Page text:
There is something magical about the return of sea run fish to their native streams. In particular, Salmon provide this powerful drama of returning from the ocean, pushing way upriver, even into small tributaries. Then, hopefully they pair and spawn. Either way, once they hit fresh water a change in life commences. They are destined to die within weeks of their first taste of sweet water.
A Gull feasting upon the dead salmon in an Oregon coastal river. By now, anglers judge the ‘run’ to be over with few fish arriving now. But, one strength of the run continues, the enrichment of the watershed after their last breaths are taken.
I, for one, mentally glorify this whole arrival. I chase their progress, fish for them, watch them, marvel at them, rarely kill them. But, later the realities of the whole process are evident. Fish lay dead in the shallows. Others propel themselves into a final resting place and die. They are done, after traveling hundreds if not a thousand miles. They live two to six years in the ocean and then return to reproduce and start the whole cycle over again.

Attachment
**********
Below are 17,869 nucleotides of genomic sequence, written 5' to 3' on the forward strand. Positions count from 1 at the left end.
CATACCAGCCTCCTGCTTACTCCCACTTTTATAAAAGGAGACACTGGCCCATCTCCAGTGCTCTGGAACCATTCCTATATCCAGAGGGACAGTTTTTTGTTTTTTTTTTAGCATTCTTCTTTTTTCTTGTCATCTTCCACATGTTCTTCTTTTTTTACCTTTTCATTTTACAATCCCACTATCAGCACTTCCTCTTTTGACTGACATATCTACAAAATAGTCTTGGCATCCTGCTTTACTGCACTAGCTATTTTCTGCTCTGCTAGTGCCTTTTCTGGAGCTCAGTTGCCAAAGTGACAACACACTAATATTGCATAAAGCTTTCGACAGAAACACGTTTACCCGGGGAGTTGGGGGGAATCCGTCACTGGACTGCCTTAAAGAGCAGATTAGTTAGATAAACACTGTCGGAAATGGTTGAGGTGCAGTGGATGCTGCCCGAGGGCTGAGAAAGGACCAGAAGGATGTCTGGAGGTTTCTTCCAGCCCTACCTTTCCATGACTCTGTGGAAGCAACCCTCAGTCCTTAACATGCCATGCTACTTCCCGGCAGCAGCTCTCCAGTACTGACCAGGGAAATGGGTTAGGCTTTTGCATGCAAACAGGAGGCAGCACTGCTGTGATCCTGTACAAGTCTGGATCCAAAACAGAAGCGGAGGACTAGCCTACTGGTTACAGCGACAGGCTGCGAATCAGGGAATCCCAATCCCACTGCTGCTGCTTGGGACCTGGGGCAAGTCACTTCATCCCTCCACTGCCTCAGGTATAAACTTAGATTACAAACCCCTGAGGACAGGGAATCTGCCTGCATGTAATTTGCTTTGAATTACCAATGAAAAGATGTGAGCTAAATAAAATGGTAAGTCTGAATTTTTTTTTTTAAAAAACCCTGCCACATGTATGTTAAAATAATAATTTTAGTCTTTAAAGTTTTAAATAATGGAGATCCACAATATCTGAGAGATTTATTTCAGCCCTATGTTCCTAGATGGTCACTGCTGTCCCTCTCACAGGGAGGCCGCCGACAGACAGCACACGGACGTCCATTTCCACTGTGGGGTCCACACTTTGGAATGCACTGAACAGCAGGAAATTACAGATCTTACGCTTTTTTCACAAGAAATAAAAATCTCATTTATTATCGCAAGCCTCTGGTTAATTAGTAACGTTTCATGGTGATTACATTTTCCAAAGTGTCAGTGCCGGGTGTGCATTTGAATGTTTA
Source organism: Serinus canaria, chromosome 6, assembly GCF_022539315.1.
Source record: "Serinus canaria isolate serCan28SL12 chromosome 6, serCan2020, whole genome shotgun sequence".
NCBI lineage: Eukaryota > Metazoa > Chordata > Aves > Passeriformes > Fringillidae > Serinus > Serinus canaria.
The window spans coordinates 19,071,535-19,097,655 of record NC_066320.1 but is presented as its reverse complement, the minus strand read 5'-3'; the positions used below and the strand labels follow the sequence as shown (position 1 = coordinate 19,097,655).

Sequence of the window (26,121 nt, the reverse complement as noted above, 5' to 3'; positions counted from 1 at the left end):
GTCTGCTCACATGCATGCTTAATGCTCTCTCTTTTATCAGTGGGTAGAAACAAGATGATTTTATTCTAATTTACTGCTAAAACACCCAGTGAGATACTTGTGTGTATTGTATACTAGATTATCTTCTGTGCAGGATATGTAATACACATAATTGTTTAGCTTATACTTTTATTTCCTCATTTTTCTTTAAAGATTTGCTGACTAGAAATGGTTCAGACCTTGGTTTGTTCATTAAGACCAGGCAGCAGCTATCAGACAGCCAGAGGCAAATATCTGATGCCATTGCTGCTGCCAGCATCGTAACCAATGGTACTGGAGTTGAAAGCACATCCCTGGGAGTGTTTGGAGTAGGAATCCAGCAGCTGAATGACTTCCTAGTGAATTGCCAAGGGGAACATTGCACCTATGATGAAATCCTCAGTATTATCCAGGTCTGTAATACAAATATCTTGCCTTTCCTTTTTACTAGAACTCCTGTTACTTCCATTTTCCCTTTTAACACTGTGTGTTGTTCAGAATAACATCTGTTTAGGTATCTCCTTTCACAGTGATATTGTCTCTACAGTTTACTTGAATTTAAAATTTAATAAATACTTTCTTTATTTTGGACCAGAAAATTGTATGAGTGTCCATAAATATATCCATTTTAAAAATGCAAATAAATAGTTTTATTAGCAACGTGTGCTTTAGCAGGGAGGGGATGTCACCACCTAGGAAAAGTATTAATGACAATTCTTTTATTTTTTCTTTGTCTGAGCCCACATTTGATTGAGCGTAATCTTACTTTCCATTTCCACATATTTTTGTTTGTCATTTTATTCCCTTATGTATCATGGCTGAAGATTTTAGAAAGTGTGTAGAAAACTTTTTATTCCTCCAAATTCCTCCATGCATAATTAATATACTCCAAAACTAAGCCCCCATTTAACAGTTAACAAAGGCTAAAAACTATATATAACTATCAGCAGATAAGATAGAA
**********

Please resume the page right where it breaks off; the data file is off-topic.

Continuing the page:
Their deaths are curious in that it is evident they add nutrients to the watershed. But equally interesting is that they are mostly composed of ocean bred nutrients, which is transported often far from the ocean into a forested watershed. All interesting and fascinating in the beginning, middle and then the end. ‘It’s a matter of life and death…’
“Of all tyrannies, a tyranny sincerely exercised for the good of its victims may be the most oppressive. It would be better to live under robber barons than under omnipotent moral busybodies. The robber baron's cruelty may sometimes sleep, his cupidity may at some point be
satiated; but those who torment us for our own good will torment us without end for they do so with the approval of their own conscience.”